Revitalising endangered languages: a service for all

Bringing a language back from the brink is not just a way to preserve cultural diversity. It is also an investment in a more inclusive society where a wider variety of citizens can thrive. EU-funded researchers are pioneering new approaches and techniques.

Countries
Countries
  Algeria
  Argentina
  Australia
  Austria
  Bangladesh
  Belarus
  Belgium
  Benin
  Bolivia
  Bosnia and Herzegovina
  Brazil
  Bulgaria
  Burkina Faso
  Cambodia
  Cameroon
  Canada
  Cape Verde
  Chile
  China
  Colombia
  Costa Rica
  Croatia
  Cyprus
  Czechia
  Denmark
  Ecuador
  Egypt
  Estonia
  Ethiopia
  Faroe Islands
  Finland
  France
  French Polynesia
  Georgia

Countries
Countries
  Algeria
  Argentina
  Australia
  Austria
  Bangladesh
  Belarus
  Belgium
  Benin
  Bolivia
  Bosnia and Herzegovina
  Brazil
  Bulgaria
  Burkina Faso
  Cambodia
  Cameroon
  Canada
  Cape Verde
  Chile
  China
  Colombia
  Costa Rica
  Croatia
  Cyprus
  Czechia
  Denmark
  Ecuador
  Egypt
  Estonia
  Ethiopia
  Faroe Islands
  Finland
  France
  French Polynesia
  Georgia


 

Published: 8 January 2019  
Related theme(s) and subtheme(s)
Human resources & mobility
Research infrastructures
Research policyHorizon 2020
Social sciences and humanities
Countries involved in the project described in the article
Netherlands  |  Poland  |  United Kingdom
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Revitalising endangered languages: a service for all

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© pathdoc, #221477713, 2019. source: stock.adobe.com

The EU-funded project ENGHUM is building capacity for the study of linguistic-cultural heritage and the revitalisation of endangered minority languages – and it is doing so through research conducted with, rather than on, the communities that speak them.

Creating spaces for minority languages is first and foremost a human rights issue, says project coordinator Justyna Olko of the University of Warsaw. It is an asset for native speakers’ cognitive development in early life, she adds, and an acknowledgement of their ethnolinguistic identity. ‘Going back to the language, or giving recognition to the language, is also part of the healing process for many communities that were subjected to trauma or discrimination.’

Active community

Olko refers to the project’s work as ‘engaged research’. ‘Basically, this is participatory action research, and community-based and community-driven research,’ she explains. ‘It brings direct benefits not only to the academic institutions involved, but also to the communities that participate in the process. Communities are involved at all stages of the research project as autonomous stakeholders.’

ENGHUM was launched in January 2016 to support the University of Warsaw’s pursuit of excellence in the field. Two academic partners – the University of Leyden and the University of London – are contributing expertise to this drive.

‘We realised early on that this was a mutual learning enterprise, particularly in that we were able to include representatives of minorities in the capacity-building,’ says Olko. ‘I think this was the novelty of the project, because this engaged research and empowerment could really be implemented in practice.’

For many minorities, the ENGHUM approach is unprecedented, Olko explains. To give an example, she points to collaboration focusing on what was once the mother tongue of the Aztecs.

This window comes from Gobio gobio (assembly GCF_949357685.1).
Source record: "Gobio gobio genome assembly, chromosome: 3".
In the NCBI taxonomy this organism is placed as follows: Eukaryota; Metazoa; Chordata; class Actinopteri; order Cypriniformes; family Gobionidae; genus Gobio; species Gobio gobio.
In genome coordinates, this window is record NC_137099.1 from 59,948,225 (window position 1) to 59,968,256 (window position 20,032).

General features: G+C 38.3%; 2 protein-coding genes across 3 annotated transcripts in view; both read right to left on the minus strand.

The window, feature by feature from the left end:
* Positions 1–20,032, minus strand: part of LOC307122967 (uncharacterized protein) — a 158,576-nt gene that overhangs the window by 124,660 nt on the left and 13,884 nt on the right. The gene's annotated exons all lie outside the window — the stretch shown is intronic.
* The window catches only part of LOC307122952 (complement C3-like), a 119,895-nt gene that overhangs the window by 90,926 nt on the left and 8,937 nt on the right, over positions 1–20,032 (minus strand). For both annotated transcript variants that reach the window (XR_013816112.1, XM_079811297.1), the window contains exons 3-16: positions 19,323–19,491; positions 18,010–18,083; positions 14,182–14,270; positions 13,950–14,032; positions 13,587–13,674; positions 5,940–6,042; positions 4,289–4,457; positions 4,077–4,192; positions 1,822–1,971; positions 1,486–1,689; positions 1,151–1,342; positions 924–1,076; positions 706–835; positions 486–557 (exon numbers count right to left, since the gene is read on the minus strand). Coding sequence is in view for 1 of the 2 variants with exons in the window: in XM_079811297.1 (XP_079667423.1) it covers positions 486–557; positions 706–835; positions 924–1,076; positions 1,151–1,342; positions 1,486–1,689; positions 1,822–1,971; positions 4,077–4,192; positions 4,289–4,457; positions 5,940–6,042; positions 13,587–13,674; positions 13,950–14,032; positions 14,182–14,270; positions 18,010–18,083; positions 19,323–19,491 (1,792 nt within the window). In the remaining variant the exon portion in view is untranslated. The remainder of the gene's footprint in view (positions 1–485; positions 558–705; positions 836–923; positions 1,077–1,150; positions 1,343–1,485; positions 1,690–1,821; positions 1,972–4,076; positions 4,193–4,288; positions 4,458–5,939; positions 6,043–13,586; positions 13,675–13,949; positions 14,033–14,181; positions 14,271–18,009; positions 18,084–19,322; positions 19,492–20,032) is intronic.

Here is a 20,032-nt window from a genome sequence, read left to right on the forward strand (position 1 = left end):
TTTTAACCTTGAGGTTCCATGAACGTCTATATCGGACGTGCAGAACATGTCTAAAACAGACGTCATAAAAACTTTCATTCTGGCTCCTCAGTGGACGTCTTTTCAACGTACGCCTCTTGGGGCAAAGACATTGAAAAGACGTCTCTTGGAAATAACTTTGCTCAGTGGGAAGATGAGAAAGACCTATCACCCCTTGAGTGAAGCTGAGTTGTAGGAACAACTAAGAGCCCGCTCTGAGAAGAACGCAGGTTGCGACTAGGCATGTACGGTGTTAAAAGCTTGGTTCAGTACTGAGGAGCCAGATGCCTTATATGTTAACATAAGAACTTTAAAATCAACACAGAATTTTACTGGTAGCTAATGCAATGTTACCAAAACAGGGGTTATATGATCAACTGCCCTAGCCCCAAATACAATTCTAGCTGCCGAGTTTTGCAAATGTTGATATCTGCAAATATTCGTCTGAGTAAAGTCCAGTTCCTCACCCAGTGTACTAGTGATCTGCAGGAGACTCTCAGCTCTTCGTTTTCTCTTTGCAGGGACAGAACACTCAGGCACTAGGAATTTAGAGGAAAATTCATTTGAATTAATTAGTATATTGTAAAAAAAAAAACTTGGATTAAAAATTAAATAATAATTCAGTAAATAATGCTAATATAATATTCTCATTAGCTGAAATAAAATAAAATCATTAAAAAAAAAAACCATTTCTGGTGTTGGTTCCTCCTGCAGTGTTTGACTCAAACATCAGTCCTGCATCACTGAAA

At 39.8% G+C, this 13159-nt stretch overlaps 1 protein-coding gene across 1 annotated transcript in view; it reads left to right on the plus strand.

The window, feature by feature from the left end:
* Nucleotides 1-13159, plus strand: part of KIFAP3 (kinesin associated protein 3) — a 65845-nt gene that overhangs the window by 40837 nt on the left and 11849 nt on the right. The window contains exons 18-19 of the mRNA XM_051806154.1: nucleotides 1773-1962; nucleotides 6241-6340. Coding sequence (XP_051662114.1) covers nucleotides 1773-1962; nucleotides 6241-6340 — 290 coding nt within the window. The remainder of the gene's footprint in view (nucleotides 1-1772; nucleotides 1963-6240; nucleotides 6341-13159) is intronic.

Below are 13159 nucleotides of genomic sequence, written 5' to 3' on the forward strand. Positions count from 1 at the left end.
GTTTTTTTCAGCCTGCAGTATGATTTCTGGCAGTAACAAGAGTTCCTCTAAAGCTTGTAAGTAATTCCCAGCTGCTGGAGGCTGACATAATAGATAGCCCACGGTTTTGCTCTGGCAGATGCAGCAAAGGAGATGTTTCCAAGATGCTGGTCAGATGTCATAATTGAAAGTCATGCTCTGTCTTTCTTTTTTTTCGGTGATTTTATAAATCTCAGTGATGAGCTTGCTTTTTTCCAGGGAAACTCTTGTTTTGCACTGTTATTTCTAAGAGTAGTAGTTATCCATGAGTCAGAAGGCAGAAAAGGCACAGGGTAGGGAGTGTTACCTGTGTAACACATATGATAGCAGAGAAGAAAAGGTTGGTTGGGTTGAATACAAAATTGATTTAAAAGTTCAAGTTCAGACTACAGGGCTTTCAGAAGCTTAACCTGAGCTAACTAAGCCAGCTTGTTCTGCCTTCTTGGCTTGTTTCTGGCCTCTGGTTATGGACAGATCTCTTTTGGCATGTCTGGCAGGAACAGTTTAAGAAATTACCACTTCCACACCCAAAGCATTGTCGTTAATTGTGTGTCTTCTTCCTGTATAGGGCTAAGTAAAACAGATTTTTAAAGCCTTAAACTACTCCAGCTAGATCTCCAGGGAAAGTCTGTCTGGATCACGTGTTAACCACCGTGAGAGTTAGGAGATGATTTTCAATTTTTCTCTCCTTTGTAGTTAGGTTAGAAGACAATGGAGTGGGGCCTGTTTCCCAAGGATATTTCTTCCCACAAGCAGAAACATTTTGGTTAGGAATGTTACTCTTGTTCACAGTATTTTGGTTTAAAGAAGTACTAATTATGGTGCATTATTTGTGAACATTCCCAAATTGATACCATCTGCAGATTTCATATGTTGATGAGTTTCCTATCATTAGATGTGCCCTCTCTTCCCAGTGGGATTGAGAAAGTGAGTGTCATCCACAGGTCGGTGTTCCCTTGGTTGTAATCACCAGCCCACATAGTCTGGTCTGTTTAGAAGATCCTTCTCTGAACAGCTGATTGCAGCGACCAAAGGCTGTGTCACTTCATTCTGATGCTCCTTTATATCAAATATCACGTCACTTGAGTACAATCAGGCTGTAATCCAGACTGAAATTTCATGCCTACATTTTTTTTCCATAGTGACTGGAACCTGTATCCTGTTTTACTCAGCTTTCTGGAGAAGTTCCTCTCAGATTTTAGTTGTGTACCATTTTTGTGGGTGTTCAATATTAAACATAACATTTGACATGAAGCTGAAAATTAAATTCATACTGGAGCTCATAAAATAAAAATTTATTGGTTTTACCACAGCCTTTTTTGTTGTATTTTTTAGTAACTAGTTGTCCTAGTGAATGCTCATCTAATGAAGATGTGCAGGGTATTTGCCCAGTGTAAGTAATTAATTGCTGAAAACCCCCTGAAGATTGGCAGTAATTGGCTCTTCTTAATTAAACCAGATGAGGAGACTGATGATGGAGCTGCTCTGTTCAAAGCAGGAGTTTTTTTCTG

‘In our field school in Mexico, we were able to involve some 40 indigenous speakers of Nahuatl, and most of the event was carried out in this language,’ she says. ‘This had never happened before for this language, which is denied recognition and its place in institutions such as schools and the healthcare system.

Different continents, similar challenges

Closer to home, ENGHUM is helping to revive the fortunes of a language specific to a small community in southern Poland: WymysiöeryÅ› is unique to the town of Wilamowice, where only a small number of speakers remain.

In line with the project’s participatory approach, local activists and researchers are cooperating in this effort to transmit this Germanic language to a new generation and foster greater awareness of the community’s cultural identity. Particularly innovative approaches included the production of plays, which were written by teenagers and performed by young residents of Wilamowice both on-site and at the Polish Theatre in Warsaw, Olko notes.

‘The children and youths who performed became very active,’ she adds. ‘There are already over 20 new speakers of the language, which is pretty unique within such a short time frame.’

The capacity-building side of the project also produced exciting results. It has notably contributed to the creation of the Centre for Research and Practice in Cultural Continuity at the University of Warsaw, Olko reports. And it paved the way for a new research endeavour, which is backed by the Foundation for Polish Science from funding provided by the EU’s Structural Funds, she adds.

‘In this project, called ‘Language as a cure’, we are attempting to show the effects of linguistic discrimination and loss of a language on health and well-being,’ she explains. ‘We also want to calculate the economic costs to society.’ Because linguistic discrimination does, indeed, come at a cost, as it affects the targeted community’s performance in education and employment, Olko concludes.

Project details

  • Project acronym: ENGHUM
  • Participants: Poland (Coordinator), Netherlands, United Kingdom
  • Project N°: 692199
  • Total costs: € 999 836
  • EU contribution: € 999 836
  • Duration: January 2016 to December 2018

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